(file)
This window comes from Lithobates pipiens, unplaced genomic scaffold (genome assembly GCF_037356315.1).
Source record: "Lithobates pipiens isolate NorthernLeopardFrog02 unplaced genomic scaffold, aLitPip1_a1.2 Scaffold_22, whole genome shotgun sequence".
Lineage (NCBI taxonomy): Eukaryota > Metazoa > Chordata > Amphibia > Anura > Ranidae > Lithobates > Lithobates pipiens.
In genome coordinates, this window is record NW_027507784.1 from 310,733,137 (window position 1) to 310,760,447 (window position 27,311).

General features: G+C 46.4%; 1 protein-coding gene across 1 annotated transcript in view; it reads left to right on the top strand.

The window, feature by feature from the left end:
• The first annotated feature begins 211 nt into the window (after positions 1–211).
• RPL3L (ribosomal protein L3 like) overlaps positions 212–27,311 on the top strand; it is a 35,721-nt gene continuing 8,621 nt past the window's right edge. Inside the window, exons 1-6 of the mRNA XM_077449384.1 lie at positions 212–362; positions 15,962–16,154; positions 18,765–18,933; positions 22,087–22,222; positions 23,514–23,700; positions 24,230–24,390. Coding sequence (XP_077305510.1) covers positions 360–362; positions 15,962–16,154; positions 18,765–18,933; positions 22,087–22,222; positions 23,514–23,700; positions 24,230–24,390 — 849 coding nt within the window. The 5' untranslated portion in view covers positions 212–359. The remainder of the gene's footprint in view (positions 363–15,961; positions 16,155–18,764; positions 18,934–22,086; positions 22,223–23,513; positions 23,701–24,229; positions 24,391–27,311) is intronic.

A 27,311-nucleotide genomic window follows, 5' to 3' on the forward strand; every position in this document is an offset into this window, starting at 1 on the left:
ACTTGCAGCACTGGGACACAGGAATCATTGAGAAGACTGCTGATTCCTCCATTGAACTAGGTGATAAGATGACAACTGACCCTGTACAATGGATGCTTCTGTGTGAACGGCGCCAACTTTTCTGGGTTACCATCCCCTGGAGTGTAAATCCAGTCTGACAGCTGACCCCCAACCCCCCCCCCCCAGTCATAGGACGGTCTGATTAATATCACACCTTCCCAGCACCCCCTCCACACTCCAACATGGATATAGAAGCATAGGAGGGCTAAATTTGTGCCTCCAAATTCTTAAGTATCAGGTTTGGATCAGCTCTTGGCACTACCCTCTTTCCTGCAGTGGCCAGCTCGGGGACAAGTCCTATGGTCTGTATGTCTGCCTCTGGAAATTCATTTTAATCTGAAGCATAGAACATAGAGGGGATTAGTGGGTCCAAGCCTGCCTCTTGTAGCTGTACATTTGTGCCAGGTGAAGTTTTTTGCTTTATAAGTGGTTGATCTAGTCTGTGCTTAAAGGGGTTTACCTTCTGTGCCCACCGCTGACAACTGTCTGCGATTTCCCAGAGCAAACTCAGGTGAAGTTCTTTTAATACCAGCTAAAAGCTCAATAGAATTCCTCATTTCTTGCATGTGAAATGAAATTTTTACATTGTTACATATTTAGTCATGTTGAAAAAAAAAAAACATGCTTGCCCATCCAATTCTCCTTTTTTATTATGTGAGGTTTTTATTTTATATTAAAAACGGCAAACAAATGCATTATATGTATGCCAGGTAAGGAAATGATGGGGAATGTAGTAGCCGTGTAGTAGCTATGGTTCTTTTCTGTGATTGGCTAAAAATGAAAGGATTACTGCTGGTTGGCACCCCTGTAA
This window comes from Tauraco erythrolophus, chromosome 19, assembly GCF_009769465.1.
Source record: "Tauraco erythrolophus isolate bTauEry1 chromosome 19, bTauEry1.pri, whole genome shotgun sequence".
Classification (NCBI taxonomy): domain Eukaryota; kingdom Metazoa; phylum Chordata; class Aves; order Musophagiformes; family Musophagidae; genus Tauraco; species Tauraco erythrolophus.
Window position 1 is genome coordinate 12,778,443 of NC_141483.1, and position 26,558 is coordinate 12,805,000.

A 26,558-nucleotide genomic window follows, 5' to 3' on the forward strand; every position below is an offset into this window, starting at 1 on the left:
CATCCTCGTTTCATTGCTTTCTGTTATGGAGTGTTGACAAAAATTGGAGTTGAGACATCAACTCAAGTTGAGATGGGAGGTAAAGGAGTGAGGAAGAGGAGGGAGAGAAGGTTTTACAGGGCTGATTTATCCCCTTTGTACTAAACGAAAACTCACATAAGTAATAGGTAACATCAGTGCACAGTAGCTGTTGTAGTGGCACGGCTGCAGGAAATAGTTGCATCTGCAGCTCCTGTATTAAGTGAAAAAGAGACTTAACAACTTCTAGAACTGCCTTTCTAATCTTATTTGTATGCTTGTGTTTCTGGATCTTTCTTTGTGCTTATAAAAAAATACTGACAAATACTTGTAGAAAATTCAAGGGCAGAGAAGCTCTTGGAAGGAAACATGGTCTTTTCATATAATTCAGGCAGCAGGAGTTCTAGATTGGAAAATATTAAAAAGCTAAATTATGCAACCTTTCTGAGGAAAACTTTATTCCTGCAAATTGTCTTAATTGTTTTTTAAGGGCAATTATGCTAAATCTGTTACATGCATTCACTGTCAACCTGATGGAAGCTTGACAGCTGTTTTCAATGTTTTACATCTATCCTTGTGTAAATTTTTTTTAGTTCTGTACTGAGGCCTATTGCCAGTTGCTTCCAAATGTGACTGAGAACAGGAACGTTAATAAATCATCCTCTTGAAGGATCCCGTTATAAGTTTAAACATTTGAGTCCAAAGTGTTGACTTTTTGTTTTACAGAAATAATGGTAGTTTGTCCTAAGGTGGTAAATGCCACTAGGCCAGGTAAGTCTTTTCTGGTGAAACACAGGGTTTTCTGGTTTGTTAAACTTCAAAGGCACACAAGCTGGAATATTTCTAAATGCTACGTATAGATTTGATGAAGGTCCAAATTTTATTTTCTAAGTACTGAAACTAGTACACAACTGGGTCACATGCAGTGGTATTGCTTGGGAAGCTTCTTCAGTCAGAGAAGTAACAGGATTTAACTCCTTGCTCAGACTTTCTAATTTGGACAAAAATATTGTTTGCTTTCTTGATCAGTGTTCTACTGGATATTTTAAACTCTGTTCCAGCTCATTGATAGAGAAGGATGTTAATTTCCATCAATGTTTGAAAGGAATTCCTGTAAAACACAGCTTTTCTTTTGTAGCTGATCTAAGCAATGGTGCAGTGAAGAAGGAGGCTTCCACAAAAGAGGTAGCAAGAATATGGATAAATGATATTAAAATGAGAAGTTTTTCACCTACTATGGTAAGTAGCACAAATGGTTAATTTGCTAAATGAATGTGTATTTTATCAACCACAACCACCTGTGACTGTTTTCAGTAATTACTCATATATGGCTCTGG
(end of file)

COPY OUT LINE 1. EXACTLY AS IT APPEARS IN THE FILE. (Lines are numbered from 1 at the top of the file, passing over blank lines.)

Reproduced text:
This window comes from Lithobates pipiens, unplaced genomic scaffold (genome assembly GCF_037356315.1).